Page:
Those lines are from Some thoughts on #BEA13, particularly Power Readers Day. Ann Kingman is a district sales manager at Random House and, with Michael Kindness (we need more names like that), she runs Books on the Nightstand, a site for book conversation. In her piece on the Saturday “Power Readers” close of BEA at the Javits Center, she writes:
I know there are “reader advocates” working for you. Let them out! It doesn’t matter what their business card says or what department they work in — put them to work at Power Readers Day. In many cases, the best person to talk to readers at BEA is not the best person to talk to the press and booksellers on the other BEA days.
Chatted this weekend with some BEA folks about doing a little programming for the power readers. More to come/exciting days ahead. — Ami Greko (@ami_with_an_i) February 26, 2013
Kingman took her “14-year-old book-blogging daughter” with her to test out what readers experience when they make the brave trek across the concrete and pay $49 to experience some of the foot-aching wonder that industry folks enjoy. So Kingman was basically incognito with daughter in tow. And what she writes about finding is good folks in those booths who were probably no surer of what to do with readers than readers were sure of what to do with them.
I had one person tell me the first print and publicity information about a book (they didn’t know me — to them I was a Power Reader). As a reader, I don’t care. Ask me what kinds of books I like and then figure out the books I should know about — it doesn’t matter if you don’t have a galley. Hand-sell me something, I’ll buy it later!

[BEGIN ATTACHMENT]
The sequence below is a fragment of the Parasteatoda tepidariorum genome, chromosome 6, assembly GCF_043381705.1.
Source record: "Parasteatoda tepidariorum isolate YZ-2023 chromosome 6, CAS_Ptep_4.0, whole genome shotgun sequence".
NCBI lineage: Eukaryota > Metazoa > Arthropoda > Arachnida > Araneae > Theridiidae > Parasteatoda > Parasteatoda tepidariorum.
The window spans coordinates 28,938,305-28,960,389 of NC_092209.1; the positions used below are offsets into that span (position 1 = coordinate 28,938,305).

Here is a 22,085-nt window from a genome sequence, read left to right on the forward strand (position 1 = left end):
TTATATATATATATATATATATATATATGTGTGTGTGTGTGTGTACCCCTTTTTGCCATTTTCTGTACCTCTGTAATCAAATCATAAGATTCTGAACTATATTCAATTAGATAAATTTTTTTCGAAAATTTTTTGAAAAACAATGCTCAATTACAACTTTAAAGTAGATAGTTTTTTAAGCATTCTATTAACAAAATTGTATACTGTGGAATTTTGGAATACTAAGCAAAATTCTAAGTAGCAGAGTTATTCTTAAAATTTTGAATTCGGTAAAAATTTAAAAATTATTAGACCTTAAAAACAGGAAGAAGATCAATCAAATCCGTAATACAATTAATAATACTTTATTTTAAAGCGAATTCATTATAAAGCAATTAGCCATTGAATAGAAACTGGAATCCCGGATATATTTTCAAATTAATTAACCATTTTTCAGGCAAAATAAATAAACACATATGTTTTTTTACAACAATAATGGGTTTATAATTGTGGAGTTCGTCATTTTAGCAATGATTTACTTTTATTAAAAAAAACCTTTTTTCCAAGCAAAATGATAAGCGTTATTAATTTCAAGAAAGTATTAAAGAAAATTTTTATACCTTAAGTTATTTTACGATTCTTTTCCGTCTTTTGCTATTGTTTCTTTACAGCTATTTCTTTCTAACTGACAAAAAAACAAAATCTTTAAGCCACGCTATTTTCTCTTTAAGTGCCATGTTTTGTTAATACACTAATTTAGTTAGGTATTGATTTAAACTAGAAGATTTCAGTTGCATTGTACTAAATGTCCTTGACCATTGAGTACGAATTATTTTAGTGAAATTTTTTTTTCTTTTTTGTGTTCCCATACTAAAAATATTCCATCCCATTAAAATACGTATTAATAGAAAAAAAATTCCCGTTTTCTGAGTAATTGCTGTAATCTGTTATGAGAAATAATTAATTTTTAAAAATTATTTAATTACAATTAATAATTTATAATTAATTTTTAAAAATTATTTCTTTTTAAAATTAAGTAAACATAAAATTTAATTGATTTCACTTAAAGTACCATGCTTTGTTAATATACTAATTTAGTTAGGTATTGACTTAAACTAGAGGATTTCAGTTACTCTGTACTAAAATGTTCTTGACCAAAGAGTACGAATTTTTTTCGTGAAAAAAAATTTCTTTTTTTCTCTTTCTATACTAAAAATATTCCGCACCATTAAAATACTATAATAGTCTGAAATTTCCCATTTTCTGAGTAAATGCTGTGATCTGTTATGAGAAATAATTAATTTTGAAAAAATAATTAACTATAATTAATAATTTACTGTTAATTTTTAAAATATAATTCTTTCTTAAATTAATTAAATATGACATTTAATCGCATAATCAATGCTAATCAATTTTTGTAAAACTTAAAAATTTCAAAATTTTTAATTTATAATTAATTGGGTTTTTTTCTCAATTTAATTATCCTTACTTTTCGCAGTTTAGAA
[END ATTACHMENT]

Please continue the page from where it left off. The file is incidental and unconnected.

Her whole post is a model of strong, actionable suggestions from an industry insider—aimed at an industry that is all but paralyzed when the outside comes in.
Not a single publisher asked us to sign up for a consumer-oriented mailing list. One publisher had a box for us to put in our business card to receive an email in which we could download some great e-galleys. That box was filled with post-it notes — Power Readers don’t necessarily have business cards. And it was a teeny-tiny box with a teeny-tiny sign. Most staff didn’t initiate conversations. And most readers were not sure how or if they should engage staff. Remember, these Power Readers were told repeatedly that they were the “lucky outsiders.” They don’t know the protocol, and nobody told them. Publishers need to take the lead.
And one of Kingman’s best comments is about how those readers aren’t complete dolts when it comes to issues faced by the business. To make more of Power Readers day, in other words, publishers don’t have to wear aprons and offer recipes as if it’s all cupcakes and silly fun.
Every “Power Reader” is curious about ebooks and the impact on publishing — have a conversation. Same with self-publishing. Readers are hearing about the same issues we have been discussing ad nauseum, but they aren’t (yet) bored of it. These readers are the future of our business, and the more they feel like part of it, the more they will become reading and publishing ambassadors.
Porter Anderson is a Fellow with the National Critics Institute, a 32-year journalist with several newspapers and three networks of CNN, as well as a producer posted to the Rome headquarters of the United Nations’ World Food Programme. This column, Ether for Authors, appears here at Publishing Perspectives on Tuesdays. Anderson’s Writing on the Ether is read on Thursdays at JaneFriedman.com, and he is a regular contributor to WriterUnboxed.com. His all-new London on the Ether for The Bookseller was inaugurated during the London Book Fair. More about him is at PorterAnderson.com.
Main image / iStockphoto: GrafficX